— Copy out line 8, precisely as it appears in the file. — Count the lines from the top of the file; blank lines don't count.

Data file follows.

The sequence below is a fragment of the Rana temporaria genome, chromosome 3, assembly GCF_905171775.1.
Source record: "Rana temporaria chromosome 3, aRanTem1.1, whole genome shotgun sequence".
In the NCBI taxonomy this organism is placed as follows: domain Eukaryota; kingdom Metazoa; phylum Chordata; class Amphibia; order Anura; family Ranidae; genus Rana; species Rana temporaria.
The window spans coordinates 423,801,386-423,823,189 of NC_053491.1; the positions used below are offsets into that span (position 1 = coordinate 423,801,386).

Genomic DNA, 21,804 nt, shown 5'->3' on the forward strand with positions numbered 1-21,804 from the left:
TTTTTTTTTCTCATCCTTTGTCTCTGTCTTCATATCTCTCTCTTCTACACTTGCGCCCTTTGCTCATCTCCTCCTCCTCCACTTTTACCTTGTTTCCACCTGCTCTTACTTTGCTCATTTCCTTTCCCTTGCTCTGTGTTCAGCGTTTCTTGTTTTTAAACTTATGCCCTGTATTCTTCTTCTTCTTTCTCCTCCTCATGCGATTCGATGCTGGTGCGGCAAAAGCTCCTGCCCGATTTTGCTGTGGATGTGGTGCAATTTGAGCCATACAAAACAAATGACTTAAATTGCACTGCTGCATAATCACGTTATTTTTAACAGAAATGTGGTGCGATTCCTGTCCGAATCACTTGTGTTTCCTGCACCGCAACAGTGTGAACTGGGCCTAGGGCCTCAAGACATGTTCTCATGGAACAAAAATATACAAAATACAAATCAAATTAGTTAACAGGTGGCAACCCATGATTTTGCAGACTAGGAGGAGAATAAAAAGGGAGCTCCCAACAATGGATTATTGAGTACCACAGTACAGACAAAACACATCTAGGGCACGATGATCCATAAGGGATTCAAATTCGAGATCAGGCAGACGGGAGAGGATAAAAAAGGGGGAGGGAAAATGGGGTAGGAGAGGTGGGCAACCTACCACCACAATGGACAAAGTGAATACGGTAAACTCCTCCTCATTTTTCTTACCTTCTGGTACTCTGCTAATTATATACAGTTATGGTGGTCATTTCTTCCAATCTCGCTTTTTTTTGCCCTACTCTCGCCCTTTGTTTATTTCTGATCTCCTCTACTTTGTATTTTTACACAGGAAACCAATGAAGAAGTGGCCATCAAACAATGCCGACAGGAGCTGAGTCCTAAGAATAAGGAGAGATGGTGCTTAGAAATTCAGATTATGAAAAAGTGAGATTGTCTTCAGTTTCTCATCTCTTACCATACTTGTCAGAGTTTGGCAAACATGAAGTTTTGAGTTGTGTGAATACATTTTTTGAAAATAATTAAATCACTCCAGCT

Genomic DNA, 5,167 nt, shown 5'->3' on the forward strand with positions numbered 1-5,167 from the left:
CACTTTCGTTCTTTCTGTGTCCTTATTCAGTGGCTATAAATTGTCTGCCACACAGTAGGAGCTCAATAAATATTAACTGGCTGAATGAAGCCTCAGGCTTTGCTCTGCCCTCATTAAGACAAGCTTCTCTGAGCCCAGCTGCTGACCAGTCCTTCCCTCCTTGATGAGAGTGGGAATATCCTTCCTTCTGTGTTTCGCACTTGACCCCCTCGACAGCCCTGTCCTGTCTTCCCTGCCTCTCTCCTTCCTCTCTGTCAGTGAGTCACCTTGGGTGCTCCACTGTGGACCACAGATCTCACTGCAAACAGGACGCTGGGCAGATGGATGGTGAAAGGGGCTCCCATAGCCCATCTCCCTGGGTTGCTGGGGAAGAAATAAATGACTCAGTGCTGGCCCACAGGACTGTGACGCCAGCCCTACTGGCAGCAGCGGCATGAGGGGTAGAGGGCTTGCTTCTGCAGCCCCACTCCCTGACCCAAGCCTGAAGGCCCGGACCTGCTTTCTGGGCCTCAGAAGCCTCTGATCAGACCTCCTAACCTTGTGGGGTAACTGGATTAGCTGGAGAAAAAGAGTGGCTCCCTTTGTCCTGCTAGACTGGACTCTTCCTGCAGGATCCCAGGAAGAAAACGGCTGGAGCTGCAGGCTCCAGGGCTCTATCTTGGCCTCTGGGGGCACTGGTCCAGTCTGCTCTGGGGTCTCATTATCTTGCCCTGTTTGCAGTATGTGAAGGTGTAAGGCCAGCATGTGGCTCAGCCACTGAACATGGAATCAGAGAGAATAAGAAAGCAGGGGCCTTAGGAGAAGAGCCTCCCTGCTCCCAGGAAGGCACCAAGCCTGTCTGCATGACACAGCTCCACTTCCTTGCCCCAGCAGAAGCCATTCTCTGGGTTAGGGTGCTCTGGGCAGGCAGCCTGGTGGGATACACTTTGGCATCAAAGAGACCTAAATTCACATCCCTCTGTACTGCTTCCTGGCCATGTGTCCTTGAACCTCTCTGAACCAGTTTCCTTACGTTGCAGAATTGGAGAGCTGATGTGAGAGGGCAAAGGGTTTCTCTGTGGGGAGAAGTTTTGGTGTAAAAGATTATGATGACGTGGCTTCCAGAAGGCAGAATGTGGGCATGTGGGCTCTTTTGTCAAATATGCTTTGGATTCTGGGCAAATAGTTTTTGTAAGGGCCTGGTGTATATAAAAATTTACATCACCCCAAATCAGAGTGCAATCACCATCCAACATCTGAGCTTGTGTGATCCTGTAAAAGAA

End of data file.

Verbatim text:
CACTTTCGTTCTTTCTGTGTCCTTATTCAGTGGCTATAAATTGTCTGCCACACAGTAGGAGCTCAATAAATATTAACTGGCTGAATGAAGCCTCAGGCTTTGCTCTGCCCTCATTAAGACAAGCTTCTCTGAGCCCAGCTGCTGACCAGTCCTTCCCTCCTTGATGAGAGTGGGAATATCCTTCCTTCTGTGTTTCGCACTTGACCCCCTCGACAGCCCTGTCCTGTCTTCCCTGCCTCTCTCCTTCCTCTCTGTCAGTGAGTCACCTTGGGTGCTCCACTGTGGACCACAGATCTCACTGCAAACAGGACGCTGGGCAGATGGATGGTGAAAGGGGCTCCCATAGCCCATCTCCCTGGGTTGCTGGGGAAGAAATAAATGACTCAGTGCTGGCCCACAGGACTGTGACGCCAGCCCTACTGGCAGCAGCGGCATGAGGGGTAGAGGGCTTGCTTCTGCAGCCCCACTCCCTGACCCAAGCCTGAAGGCCCGGACCTGCTTTCTGGGCCTCAGAAGCCTCTGATCAGACCTCCTAACCTTGTGGGGTAACTGGATTAGCTGGAGAAAAAGAGTGGCTCCCTTTGTCCTGCTAGACTGGACTCTTCCTGCAGGATCCCAGGAAGAAAACGGCTGGAGCTGCAGGCTCCAGGGCTCTATCTTGGCCTCTGGGGGCACTGGTCCAGTCTGCTCTGGGGTCTCATTATCTTGCCCTGTTTGCAGTATGTGAAGGTGTAAGGCCAGCATGTGGCTCAGCCACTGAACATGGAATCAGAGAGAATAAGAAAGCAGGGGCCTTAGGAGAAGAGCCTCCCTGCTCCCAGGAAGGCACCAAGCCTGTCTGCATGACACAGCTCCACTTCCTTGCCCCAGCAGAAGCCATTCTCTGGGTTAGGGTGCTCTGGGCAGGCAGCCTGGTGGGATACACTTTGGCATCAAAGAGACCTAAATTCACATCCCTCTGTACTGCTTCCTGGCCATGTGTCCTTGAACCTCTCTGAACCAGTTTCCTTACGTTGCAGAATTGGAGAGCTGATGTGAGAGGGCAAAGGGTTTCTCTGTGGGGAGAAGTTTTGGTGTAAAAGATTATGATGACGTGGCTTCCAGAAGGCAGAATGTGGGCATGTGGGCTCTTTTGTCAAATATGCTTTGGATTCTGGGCAAATAGTTTTTGTAAGGGCCTGGTGTATATAAAAATTTACATCACCCCAAATCAGAGTGCAATCACCATCCAACATCTGAGCTTGTGTGATCCTGTAAAAGAA